Kim Kerr, El Dorado County assistant chief administrative officer, along with the Ione City Council is the subject of a scathing report by the 2012 Amador County Grand Jury. Kerr, former city Manager for Ione and the City Council are identified by title only and not by name throughout the documents.
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The jury made findings that between 2007 and 2011, the city manager and City Council members developed the city’s General Plan based on inaccurate and overly optimistic growth projections. The city subsequently spent more than $2 million for consultants to plan a wastewater treatment plant to serve a projected population surge of over 6 percent per year, the report states.
Kerr is characterized as having “misled” the City Council on issues related to the wastewater consultants, and the council is blamed for not adequately questioning her data, thereby approving work and expenditures that were not properly described nor vetted, according to the report. The jury addresses the issue and concludes that Kerr’s and the City Council’s general plan was “unrealistic” given the city’s “financial infrastructure” and the treatment plant was therefore unnecessary, according to the report.
The city General Plan and the treatment plant are the most concrete issues noted in the report. Other findings relate to processes, record keeping and failure to respond adequately to complaints from the public. And the city manager and City Council “disregarded findings and recommendations from the 2010-2011 Grand Jury Report,” it states.
For example: “The Grand Jury finds that on many occasions the city manager provided insufficient or misleading information, making it difficult or impossible for the City Council to cast intelligent votes.”
And: “The Grand Jury finds that the City Council failed to ask proper questions regarding many of the votes pertaining to consultants, budgets, and previous audits during the fiscal period 2007- 2011.”
The most direct and personal findings state that the “city manager for the fiscal period 2007-2011 did not demonstrate that she possessed the proper qualifications and expertise to perform the duties required for that position.”
“I am puzzled and admittedly a little frustrated that the Amador Grand Jury chose not to interview me during the course of their report,” Kerr wrote. “During my tenure as the city manager of Ione, the city responded to the jury’s numerous and voluminous document requests. During a previous Jury report, I personally delivered five banker boxes to the jury’s hired auditor. On my last day as city manager, all of my e-mails records, documents and files were also secured for jury review. I cannot speculate as to why they did not want any comment or clarification from me personally.”
Kerr responded to the Mountain Democrat’s request for comment following the publication of the Amador County Grand Jury report in mid-July. As noted above, Kerr was not named in the report nor was she subpoenaed or asked to testify before the 2012 jury.
Regarding her overall qualifications for the job, Kerr noted that she had worked for more than 15 years in Humboldt and Solano Counties in various administrative positions, with particular expertise in risk management and insurance-related issues. She also served as ssistant CAO in Humboldt County.
Prior to county government, Kerr’s resume shows that she spent eight years in the U.S. Army, leaving with the rank of staff sergeant, primarily working in military law enforcement and training.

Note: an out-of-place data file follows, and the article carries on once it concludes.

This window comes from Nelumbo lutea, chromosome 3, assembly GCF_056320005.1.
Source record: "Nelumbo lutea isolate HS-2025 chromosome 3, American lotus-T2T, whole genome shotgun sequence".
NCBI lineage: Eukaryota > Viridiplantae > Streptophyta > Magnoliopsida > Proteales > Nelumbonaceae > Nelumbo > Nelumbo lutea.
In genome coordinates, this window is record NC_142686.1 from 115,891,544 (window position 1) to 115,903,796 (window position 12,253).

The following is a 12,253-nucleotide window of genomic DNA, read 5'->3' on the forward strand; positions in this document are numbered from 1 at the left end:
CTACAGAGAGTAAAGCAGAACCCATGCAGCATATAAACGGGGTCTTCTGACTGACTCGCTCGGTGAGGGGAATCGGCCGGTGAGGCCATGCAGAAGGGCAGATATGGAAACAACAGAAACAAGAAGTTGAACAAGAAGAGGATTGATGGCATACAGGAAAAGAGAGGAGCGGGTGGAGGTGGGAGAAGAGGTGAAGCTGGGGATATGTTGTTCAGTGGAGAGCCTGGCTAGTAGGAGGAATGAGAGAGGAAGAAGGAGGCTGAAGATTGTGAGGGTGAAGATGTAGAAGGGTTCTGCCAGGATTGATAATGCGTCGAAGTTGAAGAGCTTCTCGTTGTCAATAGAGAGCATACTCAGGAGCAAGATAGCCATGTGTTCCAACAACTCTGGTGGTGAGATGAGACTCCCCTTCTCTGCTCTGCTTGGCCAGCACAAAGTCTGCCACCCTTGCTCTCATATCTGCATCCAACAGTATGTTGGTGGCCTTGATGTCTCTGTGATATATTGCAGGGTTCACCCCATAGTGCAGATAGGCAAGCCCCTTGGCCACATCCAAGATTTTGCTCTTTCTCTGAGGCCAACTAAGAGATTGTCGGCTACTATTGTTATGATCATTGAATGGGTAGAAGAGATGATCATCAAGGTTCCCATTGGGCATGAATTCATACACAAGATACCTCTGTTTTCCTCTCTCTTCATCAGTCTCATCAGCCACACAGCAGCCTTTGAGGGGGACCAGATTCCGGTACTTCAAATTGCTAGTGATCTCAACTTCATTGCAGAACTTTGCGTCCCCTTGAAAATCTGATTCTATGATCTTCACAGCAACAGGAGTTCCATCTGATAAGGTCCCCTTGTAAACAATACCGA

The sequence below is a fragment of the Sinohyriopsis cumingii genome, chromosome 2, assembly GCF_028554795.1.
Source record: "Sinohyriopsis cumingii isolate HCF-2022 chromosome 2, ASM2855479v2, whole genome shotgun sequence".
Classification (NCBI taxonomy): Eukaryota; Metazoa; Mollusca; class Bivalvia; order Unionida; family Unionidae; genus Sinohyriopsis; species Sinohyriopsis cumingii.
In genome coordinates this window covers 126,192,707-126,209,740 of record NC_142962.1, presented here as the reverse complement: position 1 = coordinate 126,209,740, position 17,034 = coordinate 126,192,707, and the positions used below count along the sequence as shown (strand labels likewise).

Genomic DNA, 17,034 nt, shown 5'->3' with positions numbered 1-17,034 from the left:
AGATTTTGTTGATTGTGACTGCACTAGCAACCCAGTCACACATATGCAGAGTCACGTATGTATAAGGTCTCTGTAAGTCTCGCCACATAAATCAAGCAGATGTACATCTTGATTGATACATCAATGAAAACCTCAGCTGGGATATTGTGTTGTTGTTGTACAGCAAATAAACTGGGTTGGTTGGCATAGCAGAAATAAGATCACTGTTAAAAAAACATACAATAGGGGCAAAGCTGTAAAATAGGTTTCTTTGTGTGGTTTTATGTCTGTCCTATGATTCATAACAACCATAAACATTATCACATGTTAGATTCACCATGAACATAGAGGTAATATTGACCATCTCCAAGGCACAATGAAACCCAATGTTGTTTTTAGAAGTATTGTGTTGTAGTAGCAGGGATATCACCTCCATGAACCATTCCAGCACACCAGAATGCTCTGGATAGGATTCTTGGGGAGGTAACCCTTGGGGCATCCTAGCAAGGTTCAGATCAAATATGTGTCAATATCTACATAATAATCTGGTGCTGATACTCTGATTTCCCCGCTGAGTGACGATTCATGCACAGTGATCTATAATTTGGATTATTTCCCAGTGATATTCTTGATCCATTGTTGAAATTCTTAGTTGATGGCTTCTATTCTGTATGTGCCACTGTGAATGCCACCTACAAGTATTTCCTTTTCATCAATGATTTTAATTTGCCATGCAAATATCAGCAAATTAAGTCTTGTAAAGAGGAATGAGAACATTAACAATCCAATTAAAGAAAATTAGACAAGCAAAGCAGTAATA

“It seems clear that the jury has questioned my qualifications. The Ione City Council selected me as city manager in July 2007 following an open recruitment process,” Kerr explained. “I was city manager until June 2011 when I took the assistant chief administrative officer position with El Dorado County. During that time I worked with four different councils due to elections or resignations. Under Ione Municipal Code, the city manager is also the finance director, so yes, I did serve in both capacities. Prior to my work in Ione I had held a variety of county management positions over 15 years, following approximately eight years in the U.S. Army.”
In addition to public service experience, Kerr’s application for employment with El Dorado County describes a Master’s degree in Public Administration and a BA in Criminal Justice along with numerous professional and specialty classes.
The pending grand jury report was not a surprise to supervisors when Kerr was being considered for the assistant CAO position.
District 2 Supervisor Ray Nutting weighed in recently noting, “Like anyone I have concerns when information like this comes up. This position was hired by Terri the CAO and I would hope that she did a background (check).”
“As far as I know, we did an adequate background check, and I don’t believe we’ve seen or heard of any problems,” Briggs concluded.
John Knight, chairman of the board, expressed unqualified support not only for Daly’s selection of Kerr, but also for Kerr’s performance in the time she has been with the county.
“I haven’t read that report. I’ve heard about it, and I don’t intend to read it,” Knight said in a phone interview Thursday afternoon. “I’ve been extremely impressed with how she is getting things done, how she conducts herself. She exceeds expectations. In my opinion, the last year-and-a-half have been very good, and that’s good enough for me.”
Knight repeated a notion that Supervisor Jack Sweeney had raised that grand juries can make “findings” that are open to more than one interpretation and more than one conclusion.
Contact Chris Daley at 530-344-5063 or firstname.lastname@example.org. Follow @CDaleyMtDemo.